Who Is the Low Income Housing Serving?

There are some in Greater Des Moines who simply don’t believe there is an affordable housing problem in our community.  Much has been made of the new units that are being built like those in the East Village – units that are being built with the assistance of federal funds that require a certain number of units be set aside for low income families.

But all is not what it seems.  In early October, the National Journal ran a story about “The People Who Can’t Take Advantage of the Housing Boom.”  The focus of the story was about the new low income units that had been built in the East Village and makes an astute point.

“We're standing in a trendy one-bedroom apartment with polished concrete floors, modern appliances, and floor-to-ceiling windows looking out over downtown. The surrounding neighborhood is dotted with brick-façade factories that are being converted into high-end apartment buildings, bustling side streets that lead to restaurants like Zombie Burger and Tacopocalypse, and stores that sell rustic home decor and graphic T-shirts that unapologetically proclaim Des Moines "the greatest city in the world."

And how much does this urban dream abode cost?

"If you make less than $41,000 a year, this one-bedroom right here is $780 a month," says Tim Rypma, the 34-year-old owner of this new apartment building with 20 units in the heart of the East Village neighborhood in downtown Des Moines.

That's $780, for an apartment that could run two, three, maybe four times that in other cities across the country. Some new apartment buildings going up in Des Moines that receive federal funding must reserve half of its units for lower-income tenants. It's rent control for young couples or a twentysomething looking for affordable living fresh out of college. But those aren't necessarily the residents most in need of cheap housing in the region.”

But those aren't necessarily the residents most in need of cheap housing in the region. Our clients know this all too well.

Our market is doing well for low income families – those at 80% area mean income.  Yet, they are part of the problem. These households aren’t moving into homeownership like they have in the past because they are able to access the necessary credit. This is adding to the burden for very low and extremely low income households.  Even without this development, affordable housing for the extremely low and very low households is an uphill battle.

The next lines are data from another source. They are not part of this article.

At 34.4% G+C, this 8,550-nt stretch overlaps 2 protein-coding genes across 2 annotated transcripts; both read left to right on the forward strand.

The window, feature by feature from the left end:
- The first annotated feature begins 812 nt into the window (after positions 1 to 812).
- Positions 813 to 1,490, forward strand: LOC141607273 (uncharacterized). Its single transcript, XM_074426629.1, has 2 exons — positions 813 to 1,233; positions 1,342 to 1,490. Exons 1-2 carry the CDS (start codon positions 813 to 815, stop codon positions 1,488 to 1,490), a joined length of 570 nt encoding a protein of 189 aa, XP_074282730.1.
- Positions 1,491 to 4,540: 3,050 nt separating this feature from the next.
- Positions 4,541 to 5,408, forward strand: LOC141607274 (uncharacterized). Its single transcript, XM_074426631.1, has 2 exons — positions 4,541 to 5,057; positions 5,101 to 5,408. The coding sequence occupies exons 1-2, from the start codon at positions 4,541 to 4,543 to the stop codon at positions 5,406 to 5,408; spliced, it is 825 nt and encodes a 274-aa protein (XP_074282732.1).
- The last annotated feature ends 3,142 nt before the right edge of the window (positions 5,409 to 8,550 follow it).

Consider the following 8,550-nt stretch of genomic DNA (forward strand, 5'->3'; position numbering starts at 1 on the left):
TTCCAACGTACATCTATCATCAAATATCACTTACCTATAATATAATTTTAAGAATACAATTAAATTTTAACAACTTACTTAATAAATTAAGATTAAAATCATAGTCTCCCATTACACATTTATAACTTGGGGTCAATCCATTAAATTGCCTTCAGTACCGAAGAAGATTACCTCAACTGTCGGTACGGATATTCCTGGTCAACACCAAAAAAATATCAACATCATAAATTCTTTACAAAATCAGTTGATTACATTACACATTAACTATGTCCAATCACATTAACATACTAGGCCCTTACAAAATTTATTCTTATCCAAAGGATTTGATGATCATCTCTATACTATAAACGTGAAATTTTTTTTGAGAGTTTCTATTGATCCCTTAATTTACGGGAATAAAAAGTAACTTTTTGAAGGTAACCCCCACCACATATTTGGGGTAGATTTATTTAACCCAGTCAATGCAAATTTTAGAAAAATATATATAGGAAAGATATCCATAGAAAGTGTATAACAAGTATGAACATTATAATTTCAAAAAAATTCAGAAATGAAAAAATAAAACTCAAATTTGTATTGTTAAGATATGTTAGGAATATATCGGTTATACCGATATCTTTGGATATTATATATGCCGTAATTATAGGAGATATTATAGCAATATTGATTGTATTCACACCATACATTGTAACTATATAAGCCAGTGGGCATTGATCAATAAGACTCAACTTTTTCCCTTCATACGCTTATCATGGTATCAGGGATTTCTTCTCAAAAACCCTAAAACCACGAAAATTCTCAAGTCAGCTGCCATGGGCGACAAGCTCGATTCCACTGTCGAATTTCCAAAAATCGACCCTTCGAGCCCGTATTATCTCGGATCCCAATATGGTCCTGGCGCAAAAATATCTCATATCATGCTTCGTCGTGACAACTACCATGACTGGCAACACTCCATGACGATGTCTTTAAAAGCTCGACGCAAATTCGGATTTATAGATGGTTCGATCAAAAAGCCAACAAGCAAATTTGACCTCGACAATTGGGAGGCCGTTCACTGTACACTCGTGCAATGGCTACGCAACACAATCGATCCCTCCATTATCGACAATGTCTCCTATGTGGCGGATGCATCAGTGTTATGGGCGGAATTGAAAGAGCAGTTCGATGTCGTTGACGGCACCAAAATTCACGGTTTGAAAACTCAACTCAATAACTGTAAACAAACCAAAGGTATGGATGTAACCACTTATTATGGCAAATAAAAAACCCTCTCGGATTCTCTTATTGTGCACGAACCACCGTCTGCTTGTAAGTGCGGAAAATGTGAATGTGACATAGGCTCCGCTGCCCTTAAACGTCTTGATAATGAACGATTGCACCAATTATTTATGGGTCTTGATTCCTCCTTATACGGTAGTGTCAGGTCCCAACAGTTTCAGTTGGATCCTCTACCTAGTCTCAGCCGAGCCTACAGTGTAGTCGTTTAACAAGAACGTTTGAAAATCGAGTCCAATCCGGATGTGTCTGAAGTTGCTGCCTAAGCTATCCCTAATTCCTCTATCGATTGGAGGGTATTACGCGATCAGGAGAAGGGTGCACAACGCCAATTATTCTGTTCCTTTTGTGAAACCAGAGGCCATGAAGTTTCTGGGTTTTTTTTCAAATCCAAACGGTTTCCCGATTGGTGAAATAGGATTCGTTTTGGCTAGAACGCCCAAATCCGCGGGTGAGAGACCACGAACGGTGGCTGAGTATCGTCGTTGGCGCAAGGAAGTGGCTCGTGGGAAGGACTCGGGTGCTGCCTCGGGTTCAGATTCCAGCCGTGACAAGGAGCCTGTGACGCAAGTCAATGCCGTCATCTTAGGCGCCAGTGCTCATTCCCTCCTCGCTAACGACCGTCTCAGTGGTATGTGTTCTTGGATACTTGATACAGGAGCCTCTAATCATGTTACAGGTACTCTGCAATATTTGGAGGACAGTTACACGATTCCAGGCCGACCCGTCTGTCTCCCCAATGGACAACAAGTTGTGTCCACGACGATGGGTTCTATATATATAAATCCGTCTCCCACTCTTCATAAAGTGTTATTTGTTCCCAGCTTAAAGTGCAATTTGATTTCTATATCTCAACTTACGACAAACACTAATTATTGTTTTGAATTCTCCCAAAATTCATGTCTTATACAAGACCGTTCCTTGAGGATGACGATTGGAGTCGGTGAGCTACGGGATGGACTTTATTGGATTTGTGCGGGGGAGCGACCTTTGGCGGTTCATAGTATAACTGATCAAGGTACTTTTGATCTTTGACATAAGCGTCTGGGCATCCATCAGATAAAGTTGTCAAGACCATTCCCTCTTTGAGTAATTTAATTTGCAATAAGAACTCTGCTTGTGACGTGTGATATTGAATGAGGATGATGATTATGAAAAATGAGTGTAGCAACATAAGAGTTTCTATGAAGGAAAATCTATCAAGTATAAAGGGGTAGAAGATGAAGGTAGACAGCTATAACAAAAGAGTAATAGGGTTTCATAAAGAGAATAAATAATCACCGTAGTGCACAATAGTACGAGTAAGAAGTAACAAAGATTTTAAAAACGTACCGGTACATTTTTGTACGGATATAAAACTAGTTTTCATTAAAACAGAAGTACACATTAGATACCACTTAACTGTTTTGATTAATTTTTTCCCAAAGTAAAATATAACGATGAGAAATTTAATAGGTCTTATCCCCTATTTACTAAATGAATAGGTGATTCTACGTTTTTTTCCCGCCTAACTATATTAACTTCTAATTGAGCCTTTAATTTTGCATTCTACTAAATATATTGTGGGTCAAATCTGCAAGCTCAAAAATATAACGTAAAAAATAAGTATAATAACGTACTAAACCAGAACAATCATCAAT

Consider the numbers*:

  • An extremely low income family is at or below 30 percent of area mean income.  This is one person at $15,300, two people at $17,500, four people at $21,850 or five or more people at $30,600.
  • There are 13,786 extremely low income households in Des Moines and only 6,224 units.
  • Almost half of those units are occupied by households with a higher income.
  • The average extremely low income household spends $626 in monthly rent or 67% of their income.  
  • 87% of extremely low income households are rent burdened. Of those, 74% are severely rent burdened.

So what does this mean?  It is an uphill battle for families who are trying to create a stable household. Even if a household is “doing things right” or seeking the help necessary to create stability, the chances of them finding a unit to fit their needs is bleak at best.  

It’s not a pretty story, but one that needs to be told to better understand the challenges and opportunities that we have as a community that wants to assist our most vulnerable families.  Throughout the next several weeks, we’ll be blogging about the rental crisis and how HOME, Inc. as well as other housing organizations in Des Moines are fighting to make sure there are more opportunities than challenges.  

* Statistics from the Polk County Housing Trust Fund Website

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